A confidential report on the horrific truck accident that killed seven form 5 students of Matsha College and left over one Hundred others injured last month was presented before the Kweneng District’s full Council meeting this week.
The report which is said to have been destined to the Office of the President suggests that the accident came about as a result of gross negligence of disgruntled Council staff.
“The welfare officers seem demotivated and mostly have a negative attitude towards their work. It is observed that of those who are supposed to provide care to orphans and the needy are sick in spirits, those meant to benefit from them are thus at risk,” reads part of the report’s preliminary investigation findings.
According to the report, when the Council sent a truck to collect Matsha students, a 65-seater Letlhakeng Sub District bus was in good running condition and could have been used to ferry the students, but was instead diverted to pick Moeding College students.
“The department (Social Welfare) indicated that they only had one bus with 65 seats available at the time of making arrangement for the trip to collect students, this is the bus they set aside to transport Moeding College Students contrary to Letlhakeng Sub Council committee resolution. The mini bus was said to have been at the garage for service,” further revealed the report.
Although the truck was carrying at least 118 students at the time of the accident on the 13th November 2015, the students who were supposed to have been inside the truck were the 74 disadvantaged students who are cared for by the Council’s social welfare department. However since the truck driver maintained that he did not have a list of the students that he was to collect and there was no teacher in sight to supervise the boarding, he had to improvise and carry a load of 123 students together with their belongings in a single truck.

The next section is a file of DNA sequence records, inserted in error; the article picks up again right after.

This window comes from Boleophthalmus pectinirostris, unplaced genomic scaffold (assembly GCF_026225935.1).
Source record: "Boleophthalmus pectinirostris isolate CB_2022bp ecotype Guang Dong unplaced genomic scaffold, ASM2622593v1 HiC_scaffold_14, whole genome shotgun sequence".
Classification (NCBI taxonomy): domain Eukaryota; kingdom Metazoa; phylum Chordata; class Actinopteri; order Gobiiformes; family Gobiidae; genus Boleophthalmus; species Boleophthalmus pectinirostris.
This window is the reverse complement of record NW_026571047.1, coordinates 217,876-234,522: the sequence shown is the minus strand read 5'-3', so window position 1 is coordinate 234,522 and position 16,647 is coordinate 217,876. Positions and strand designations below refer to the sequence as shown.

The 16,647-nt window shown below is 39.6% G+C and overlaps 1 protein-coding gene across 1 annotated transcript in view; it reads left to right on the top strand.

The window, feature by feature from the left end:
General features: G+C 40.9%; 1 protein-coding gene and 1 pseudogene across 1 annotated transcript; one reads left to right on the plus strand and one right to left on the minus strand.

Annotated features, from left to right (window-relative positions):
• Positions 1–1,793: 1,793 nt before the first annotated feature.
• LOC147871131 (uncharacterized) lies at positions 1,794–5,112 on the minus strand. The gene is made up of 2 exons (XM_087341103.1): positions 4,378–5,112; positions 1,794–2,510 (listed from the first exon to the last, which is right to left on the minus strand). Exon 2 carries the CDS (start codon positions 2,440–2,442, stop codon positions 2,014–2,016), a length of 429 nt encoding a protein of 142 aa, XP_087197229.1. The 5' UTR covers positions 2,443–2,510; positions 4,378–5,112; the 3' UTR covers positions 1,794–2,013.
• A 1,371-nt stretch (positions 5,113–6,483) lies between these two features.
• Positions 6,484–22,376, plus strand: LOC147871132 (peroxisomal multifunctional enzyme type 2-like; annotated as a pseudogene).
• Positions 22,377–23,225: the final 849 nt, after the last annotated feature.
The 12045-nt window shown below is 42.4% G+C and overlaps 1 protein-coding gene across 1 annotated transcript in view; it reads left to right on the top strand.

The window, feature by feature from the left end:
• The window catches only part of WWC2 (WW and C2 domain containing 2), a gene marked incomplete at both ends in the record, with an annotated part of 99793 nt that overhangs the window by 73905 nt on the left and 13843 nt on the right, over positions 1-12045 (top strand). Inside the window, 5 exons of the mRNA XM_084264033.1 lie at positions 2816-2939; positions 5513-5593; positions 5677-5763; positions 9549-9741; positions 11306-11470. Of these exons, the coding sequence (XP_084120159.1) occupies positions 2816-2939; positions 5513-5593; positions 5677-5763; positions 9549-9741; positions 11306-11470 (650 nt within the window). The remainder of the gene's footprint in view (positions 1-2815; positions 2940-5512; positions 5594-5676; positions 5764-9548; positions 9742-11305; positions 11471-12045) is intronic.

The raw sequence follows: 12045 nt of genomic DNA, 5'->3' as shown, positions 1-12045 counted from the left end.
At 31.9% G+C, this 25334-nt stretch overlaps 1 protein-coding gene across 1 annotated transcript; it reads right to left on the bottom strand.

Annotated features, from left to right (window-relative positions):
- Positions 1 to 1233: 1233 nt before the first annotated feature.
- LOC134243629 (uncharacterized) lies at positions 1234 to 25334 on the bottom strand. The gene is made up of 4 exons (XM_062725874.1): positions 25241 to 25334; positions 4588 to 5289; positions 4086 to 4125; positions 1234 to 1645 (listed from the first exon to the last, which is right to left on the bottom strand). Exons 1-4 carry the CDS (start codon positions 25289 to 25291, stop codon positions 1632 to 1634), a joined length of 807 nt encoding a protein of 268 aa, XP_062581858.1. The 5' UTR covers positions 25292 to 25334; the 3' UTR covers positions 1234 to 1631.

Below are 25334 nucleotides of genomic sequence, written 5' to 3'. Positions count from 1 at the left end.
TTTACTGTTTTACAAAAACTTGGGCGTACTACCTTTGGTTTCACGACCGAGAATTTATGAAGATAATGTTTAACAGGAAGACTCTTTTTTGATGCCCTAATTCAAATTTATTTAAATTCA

“On the 13th November 2015, the driver was by the school premises of Matsha around 9 o’clock to collect the students. When the driver went to collect the students it is unfortunate that he did not have a list or number of the students that he was to collect. The students boarded the truck and there was no teacher around when they boarded. Upon realising that the students who were boarding the truck were many, the driver attempted to call the office to alert them but could not get hold of the caretaker who was responsible for coordinating the trip. But nonetheless, he states that he left a message with some officer that he got hold of to relay to the Caretaker and advise her that another truck was needed,” further narrated the report.
It further indicated that, the driver then decided to drive slowly with a view and hope that he would meet the other truck along the way to carry some of the students and reduce the load because student were “overcrowded and standing.”
“The truck reached Tshwaane still without any relief vehicle on site. The truck delivered about four students in Tshwaane and proceeded to Letlhakeng. Unfortunately two kilometres before Dutlwe the truck had a tyre burst and overturned injuring 111 students and as a result about 7 students died,” the report explained further.